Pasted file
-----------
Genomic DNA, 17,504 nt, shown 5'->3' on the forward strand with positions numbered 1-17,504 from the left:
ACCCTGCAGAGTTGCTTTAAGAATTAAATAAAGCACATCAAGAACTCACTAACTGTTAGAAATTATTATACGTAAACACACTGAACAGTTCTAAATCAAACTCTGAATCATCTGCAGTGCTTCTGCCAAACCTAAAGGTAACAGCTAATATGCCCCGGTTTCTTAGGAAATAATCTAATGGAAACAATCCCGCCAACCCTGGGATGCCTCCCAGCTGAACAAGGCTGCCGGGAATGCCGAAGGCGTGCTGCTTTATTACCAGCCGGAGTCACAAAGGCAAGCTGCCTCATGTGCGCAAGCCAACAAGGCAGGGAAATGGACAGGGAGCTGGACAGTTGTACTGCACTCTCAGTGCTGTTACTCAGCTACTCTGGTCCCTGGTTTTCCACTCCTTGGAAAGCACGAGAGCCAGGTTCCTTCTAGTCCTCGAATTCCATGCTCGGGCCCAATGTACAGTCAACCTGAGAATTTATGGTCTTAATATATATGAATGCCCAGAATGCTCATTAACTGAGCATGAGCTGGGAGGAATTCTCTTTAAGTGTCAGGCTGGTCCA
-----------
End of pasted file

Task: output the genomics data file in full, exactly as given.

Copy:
Genomic DNA, 17,504 nt, shown 5'->3' on the forward strand with positions numbered 1-17,504 from the left:
ACCCTGCAGAGTTGCTTTAAGAATTAAATAAAGCACATCAAGAACTCACTAACTGTTAGAAATTATTATACGTAAACACACTGAACAGTTCTAAATCAAACTCTGAATCATCTGCAGTGCTTCTGCCAAACCTAAAGGTAACAGCTAATATGCCCCGGTTTCTTAGGAAATAATCTAATGGAAACAATCCCGCCAACCCTGGGATGCCTCCCAGCTGAACAAGGCTGCCGGGAATGCCGAAGGCGTGCTGCTTTATTACCAGCCGGAGTCACAAAGGCAAGCTGCCTCATGTGCGCAAGCCAACAAGGCAGGGAAATGGACAGGGAGCTGGACAGTTGTACTGCACTCTCAGTGCTGTTACTCAGCTACTCTGGTCCCTGGTTTTCCACTCCTTGGAAAGCACGAGAGCCAGGTTCCTTCTAGTCCTCGAATTCCATGCTCGGGCCCAATGTACAGTCAACCTGAGAATTTATGGTCTTAATATATATGAATGCCCAGAATGCTCATTAACTGAGCATGAGCTGGGAGGAATTCTCTTTAAGTGTCAGGCTGGTCCA